"In a measure, yes. But, you see, it developed that Hetty cared for some one else, and that put a stop to everything."

"Am I to take it that you are the some one else?"

"Yes," said he soberly.

"Then, may I ask why she went away so suddenly?"

"You may ask but I can't answer."

"Do you want my opinion? She went away because Sara, failing in her plan to marry her off to Leslie, decided that it would be fatal to a certain project of her own if she remained on the field of action. Do I make myself clear?"

"Oh, you are away off in your conclusions, Viv."

"Time will tell," was her cabalistic rejoinder.

Her father appeared on the lawn below and called up to them.

"You are wanted at the telephone, Brandon. I've just been talking to Sara."

"Did she call you up, father?" asked Vivian, leaning over the rail.

"Yes. About nothing in particular, however."

She turned upon Booth with a mocking smile. He felt the colour rush to his face, and was angry with himself.

He went in to the telephone. Almost her first words were these:

"What has Vivian been telling you about me, Brandon?"

He actually gasped. "Good heavens, Sara!"

He heard her low laugh. "So she HAS been saying things, has she?" she asked. "I thought so. I've had it in my bones to-night."

He was at a loss for words. It was positively uncanny. As he stood there, trying to think of a trivial remark, her laugh came to him again over the wire, followed by a drawling "good-night," and then the soughing of the wind over the "open" wire.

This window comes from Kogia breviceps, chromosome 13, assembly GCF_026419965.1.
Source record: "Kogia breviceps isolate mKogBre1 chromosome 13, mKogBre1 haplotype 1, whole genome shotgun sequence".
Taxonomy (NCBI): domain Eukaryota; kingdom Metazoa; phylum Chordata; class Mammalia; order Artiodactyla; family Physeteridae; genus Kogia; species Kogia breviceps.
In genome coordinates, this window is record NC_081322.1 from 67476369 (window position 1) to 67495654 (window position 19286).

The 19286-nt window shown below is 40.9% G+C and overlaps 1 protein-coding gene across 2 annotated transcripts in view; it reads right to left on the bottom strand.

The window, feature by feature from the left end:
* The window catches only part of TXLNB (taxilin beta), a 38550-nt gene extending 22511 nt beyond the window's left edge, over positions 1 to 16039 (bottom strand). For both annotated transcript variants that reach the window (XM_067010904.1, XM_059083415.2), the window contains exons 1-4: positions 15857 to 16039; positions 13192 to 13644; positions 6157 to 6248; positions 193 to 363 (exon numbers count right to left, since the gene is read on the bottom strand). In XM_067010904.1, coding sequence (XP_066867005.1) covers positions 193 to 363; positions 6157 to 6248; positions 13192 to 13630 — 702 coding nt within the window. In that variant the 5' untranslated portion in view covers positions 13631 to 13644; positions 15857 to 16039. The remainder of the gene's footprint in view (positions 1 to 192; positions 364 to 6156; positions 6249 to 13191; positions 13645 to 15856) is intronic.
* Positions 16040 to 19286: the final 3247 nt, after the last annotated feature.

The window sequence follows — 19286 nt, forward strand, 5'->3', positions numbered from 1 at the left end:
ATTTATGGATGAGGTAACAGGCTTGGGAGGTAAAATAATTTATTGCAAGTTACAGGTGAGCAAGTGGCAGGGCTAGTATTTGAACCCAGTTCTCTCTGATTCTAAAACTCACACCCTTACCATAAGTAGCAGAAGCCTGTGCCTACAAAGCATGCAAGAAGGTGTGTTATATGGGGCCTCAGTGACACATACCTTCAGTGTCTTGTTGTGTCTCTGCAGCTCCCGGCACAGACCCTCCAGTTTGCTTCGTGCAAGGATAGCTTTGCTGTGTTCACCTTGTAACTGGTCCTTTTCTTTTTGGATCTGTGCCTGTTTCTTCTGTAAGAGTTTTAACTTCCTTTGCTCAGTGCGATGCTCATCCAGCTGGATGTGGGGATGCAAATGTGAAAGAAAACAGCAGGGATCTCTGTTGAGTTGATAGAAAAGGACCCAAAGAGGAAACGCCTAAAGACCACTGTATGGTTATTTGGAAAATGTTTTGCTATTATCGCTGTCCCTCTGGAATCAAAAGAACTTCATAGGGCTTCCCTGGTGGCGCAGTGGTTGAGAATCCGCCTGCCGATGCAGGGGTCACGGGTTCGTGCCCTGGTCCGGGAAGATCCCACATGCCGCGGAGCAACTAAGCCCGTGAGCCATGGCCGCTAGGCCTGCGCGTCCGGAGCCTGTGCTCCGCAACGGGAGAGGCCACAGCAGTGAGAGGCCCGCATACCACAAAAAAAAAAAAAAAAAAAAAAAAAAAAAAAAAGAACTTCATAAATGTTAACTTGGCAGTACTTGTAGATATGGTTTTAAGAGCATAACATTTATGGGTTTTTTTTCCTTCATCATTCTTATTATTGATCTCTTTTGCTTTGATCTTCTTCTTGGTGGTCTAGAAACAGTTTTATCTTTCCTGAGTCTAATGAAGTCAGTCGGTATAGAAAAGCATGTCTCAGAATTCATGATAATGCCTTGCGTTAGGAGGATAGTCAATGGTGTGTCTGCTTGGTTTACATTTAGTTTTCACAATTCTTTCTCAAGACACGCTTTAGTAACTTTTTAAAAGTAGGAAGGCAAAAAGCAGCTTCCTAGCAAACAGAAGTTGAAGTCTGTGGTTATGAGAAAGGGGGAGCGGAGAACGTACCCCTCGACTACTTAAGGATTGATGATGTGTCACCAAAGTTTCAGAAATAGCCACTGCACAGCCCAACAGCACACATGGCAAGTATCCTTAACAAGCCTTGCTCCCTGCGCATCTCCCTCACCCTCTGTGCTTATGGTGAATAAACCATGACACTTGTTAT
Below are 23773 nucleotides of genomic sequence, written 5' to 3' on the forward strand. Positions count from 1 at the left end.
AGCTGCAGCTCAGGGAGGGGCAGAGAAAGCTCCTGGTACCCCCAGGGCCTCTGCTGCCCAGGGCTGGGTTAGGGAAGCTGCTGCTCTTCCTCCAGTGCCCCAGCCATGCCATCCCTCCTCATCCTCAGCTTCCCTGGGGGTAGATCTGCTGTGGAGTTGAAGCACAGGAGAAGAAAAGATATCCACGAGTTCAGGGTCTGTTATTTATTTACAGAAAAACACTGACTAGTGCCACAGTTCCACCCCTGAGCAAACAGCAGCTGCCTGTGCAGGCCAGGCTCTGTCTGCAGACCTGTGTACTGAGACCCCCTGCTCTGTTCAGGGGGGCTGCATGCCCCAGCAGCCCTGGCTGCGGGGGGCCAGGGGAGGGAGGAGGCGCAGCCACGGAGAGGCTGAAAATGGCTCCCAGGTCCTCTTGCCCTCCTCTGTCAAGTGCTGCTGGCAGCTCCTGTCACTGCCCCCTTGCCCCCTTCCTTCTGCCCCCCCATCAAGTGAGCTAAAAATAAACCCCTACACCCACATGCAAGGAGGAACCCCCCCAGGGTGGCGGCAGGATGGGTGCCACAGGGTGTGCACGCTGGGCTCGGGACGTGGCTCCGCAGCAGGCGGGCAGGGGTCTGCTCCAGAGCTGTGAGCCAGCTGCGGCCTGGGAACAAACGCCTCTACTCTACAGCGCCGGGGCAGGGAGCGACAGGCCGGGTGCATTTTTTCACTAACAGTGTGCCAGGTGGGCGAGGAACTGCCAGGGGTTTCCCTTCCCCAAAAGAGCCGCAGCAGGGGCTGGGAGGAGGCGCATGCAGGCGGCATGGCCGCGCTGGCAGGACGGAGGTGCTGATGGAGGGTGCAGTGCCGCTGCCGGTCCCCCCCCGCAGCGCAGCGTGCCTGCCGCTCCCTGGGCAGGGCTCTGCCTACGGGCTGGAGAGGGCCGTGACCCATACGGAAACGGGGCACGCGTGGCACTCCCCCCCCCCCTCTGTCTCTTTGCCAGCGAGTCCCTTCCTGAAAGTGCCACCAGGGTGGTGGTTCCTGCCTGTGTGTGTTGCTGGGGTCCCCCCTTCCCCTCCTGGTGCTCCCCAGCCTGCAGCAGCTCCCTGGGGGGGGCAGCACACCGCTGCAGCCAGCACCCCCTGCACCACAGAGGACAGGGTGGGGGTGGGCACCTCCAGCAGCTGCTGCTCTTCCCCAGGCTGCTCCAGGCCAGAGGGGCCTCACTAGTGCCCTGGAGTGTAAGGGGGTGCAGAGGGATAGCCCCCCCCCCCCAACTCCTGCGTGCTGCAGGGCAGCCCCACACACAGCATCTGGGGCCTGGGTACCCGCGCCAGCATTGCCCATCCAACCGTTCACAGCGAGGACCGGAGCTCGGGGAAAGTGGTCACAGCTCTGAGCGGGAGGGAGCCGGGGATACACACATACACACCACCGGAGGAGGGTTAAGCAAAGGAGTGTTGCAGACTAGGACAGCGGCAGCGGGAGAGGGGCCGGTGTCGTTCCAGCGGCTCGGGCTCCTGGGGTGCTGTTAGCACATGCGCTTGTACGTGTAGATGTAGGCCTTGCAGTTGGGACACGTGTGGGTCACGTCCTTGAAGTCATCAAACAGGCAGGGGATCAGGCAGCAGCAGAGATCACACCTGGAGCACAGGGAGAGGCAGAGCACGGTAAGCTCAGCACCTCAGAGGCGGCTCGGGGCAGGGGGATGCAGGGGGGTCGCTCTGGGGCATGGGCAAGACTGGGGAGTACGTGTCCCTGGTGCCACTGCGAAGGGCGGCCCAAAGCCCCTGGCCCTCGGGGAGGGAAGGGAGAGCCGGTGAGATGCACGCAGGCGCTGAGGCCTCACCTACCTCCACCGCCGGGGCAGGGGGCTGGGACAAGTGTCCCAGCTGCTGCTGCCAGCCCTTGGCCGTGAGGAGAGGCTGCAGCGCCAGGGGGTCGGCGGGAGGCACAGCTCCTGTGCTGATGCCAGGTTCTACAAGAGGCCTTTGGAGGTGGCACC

The next day he called her up on the telephone quite early. He knew her habits. She would be abroad in her gardens by eight o'clock. He remembered well that Leslie, in commenting on her absurdly early hours, had once said that her "early bird" habit was hereditary: she got it from Sebastian.

"What put it into your head, Sara, that Vivian was saying anything unpleasant about you last night?"

"Magic," she replied succinctly.

"Rubbish!"

"I have a magic tapestry that transports me, hither and thither, and by night I always carry Aladdin's lamp. So, you see, I see and hear everything."

"Be sensible."

"Very well. I will be sensible. If you intend to be influenced by what Vivian or her mother said to you last night, I think you'd be wise to avoid me from this time on."

Prepared though he was, he blinked his eyes and said something she didn't quite catch.

She went on: "Moreover, in addition to my attainments in the black art, I am quite as clever as Mr. Sherlock Holmes in some respects. I really do some splendid deducing. In the first place, you were asked there and I was not. Why? Because I was to be discussed. You see--"

"Marvellous!" he interrupted loudly.

"You were to be told that I have cruel designs upon you."

"Go on, please."

"And all that sort of thing," she said sweepingly, and he could almost see the inclusive gesture with her free hand. He laughed but still marvelled at the shrewdness of her perceptions.